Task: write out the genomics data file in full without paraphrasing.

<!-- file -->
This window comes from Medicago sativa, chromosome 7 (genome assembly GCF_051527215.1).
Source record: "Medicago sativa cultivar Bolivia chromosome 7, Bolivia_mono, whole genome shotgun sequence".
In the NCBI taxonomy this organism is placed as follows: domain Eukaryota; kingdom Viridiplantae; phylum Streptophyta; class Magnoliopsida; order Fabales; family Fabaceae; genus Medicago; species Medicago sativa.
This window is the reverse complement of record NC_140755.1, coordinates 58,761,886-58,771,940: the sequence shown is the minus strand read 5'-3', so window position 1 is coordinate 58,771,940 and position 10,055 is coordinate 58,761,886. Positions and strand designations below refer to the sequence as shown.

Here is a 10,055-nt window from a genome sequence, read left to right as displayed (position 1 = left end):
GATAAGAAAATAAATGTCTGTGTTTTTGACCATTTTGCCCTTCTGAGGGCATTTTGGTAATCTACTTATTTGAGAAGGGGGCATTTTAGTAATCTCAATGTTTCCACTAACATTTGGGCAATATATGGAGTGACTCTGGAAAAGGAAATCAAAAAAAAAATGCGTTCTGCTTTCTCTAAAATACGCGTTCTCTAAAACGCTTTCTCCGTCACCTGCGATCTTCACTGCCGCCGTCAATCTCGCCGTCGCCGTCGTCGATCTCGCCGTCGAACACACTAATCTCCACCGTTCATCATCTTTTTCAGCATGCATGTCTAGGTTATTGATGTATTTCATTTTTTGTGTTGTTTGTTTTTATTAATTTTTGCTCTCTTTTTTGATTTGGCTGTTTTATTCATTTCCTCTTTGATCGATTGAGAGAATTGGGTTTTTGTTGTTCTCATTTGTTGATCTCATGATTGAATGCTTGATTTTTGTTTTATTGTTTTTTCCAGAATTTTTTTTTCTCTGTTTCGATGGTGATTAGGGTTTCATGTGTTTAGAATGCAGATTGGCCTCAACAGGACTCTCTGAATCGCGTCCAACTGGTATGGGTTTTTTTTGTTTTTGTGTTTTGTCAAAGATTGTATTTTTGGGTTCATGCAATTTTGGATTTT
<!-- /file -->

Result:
This window comes from Medicago sativa, chromosome 7 (genome assembly GCF_051527215.1).
Source record: "Medicago sativa cultivar Bolivia chromosome 7, Bolivia_mono, whole genome shotgun sequence".
In the NCBI taxonomy this organism is placed as follows: domain Eukaryota; kingdom Viridiplantae; phylum Streptophyta; class Magnoliopsida; order Fabales; family Fabaceae; genus Medicago; species Medicago sativa.
This window is the reverse complement of record NC_140755.1, coordinates 58,761,886-58,771,940: the sequence shown is the minus strand read 5'-3', so window position 1 is coordinate 58,771,940 and position 10,055 is coordinate 58,761,886. Positions and strand designations below refer to the sequence as shown.

Here is a 10,055-nt window from a genome sequence, read left to right as displayed (position 1 = left end):
GATAAGAAAATAAATGTCTGTGTTTTTGACCATTTTGCCCTTCTGAGGGCATTTTGGTAATCTACTTATTTGAGAAGGGGGCATTTTAGTAATCTCAATGTTTCCACTAACATTTGGGCAATATATGGAGTGACTCTGGAAAAGGAAATCAAAAAAAAAATGCGTTCTGCTTTCTCTAAAATACGCGTTCTCTAAAACGCTTTCTCCGTCACCTGCGATCTTCACTGCCGCCGTCAATCTCGCCGTCGCCGTCGTCGATCTCGCCGTCGAACACACTAATCTCCACCGTTCATCATCTTTTTCAGCATGCATGTCTAGGTTATTGATGTATTTCATTTTTTGTGTTGTTTGTTTTTATTAATTTTTGCTCTCTTTTTTGATTTGGCTGTTTTATTCATTTCCTCTTTGATCGATTGAGAGAATTGGGTTTTTGTTGTTCTCATTTGTTGATCTCATGATTGAATGCTTGATTTTTGTTTTATTGTTTTTTCCAGAATTTTTTTTTCTCTGTTTCGATGGTGATTAGGGTTTCATGTGTTTAGAATGCAGATTGGCCTCAACAGGACTCTCTGAATCGCGTCCAACTGGTATGGGTTTTTTTTGTTTTTGTGTTTTGTCAAAGATTGTATTTTTGGGTTCATGCAATTTTGGATTTT